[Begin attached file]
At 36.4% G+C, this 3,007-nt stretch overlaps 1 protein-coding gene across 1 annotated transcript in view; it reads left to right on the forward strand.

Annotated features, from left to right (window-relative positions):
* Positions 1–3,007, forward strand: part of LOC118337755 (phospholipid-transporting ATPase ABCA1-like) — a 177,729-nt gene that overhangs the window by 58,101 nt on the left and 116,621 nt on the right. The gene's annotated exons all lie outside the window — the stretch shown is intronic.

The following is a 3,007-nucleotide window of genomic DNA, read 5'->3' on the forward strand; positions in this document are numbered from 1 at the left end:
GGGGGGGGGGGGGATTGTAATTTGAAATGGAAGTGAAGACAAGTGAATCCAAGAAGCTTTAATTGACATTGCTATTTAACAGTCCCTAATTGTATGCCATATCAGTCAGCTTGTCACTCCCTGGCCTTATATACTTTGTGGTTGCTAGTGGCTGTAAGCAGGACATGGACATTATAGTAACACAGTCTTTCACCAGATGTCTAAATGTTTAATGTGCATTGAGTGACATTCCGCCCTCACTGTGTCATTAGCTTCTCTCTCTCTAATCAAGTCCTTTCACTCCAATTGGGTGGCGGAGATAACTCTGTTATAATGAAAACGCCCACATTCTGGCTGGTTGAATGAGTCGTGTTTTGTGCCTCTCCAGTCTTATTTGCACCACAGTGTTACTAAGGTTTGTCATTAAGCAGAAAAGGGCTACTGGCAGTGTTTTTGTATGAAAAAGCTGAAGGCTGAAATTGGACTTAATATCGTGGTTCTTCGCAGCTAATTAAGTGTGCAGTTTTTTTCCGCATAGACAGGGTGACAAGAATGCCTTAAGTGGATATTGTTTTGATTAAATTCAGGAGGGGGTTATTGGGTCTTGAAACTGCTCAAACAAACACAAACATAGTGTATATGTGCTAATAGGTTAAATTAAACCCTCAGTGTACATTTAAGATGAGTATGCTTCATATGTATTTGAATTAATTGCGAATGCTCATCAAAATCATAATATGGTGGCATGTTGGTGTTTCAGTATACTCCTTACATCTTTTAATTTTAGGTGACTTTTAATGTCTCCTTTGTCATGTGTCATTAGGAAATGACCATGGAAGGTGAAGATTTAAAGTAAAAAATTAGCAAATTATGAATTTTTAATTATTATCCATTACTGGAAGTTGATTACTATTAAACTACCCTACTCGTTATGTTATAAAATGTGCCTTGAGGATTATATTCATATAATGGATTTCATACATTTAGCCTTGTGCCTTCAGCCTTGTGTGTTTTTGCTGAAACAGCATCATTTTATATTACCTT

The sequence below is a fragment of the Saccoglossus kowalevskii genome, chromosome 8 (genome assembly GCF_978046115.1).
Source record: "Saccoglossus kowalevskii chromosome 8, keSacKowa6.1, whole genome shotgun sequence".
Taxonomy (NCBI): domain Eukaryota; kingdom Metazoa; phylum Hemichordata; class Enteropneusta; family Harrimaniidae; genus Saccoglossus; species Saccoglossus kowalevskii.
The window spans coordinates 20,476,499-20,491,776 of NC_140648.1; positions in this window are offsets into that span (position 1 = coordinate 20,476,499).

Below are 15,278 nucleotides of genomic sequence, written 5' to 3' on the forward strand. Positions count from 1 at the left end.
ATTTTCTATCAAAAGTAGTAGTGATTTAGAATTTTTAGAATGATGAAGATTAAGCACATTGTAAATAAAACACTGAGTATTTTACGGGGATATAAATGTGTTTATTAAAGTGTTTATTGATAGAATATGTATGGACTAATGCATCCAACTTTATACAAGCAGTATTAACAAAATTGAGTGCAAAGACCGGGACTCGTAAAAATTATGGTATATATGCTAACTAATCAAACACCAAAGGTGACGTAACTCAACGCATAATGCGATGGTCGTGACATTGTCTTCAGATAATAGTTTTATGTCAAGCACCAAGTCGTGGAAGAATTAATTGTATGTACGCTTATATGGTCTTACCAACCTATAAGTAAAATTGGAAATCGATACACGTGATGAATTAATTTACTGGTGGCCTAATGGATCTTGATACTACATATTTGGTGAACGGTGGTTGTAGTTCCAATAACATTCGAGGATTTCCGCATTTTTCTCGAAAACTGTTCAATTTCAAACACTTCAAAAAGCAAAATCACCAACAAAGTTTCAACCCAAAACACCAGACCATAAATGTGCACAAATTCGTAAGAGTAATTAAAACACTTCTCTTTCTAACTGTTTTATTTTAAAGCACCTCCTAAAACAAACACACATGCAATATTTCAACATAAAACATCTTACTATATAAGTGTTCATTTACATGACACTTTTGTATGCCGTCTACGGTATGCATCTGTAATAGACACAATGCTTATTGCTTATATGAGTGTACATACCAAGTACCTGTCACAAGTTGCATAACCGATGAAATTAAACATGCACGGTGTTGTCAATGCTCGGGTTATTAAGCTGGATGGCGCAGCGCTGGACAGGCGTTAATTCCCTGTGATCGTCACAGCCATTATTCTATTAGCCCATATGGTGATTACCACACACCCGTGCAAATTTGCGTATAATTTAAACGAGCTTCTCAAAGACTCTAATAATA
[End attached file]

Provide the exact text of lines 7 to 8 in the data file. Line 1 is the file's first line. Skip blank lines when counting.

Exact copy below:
Source record: "Saccoglossus kowalevskii chromosome 8, keSacKowa6.1, whole genome shotgun sequence".
Taxonomy (NCBI): domain Eukaryota; kingdom Metazoa; phylum Hemichordata; class Enteropneusta; family Harrimaniidae; genus Saccoglossus; species Saccoglossus kowalevskii.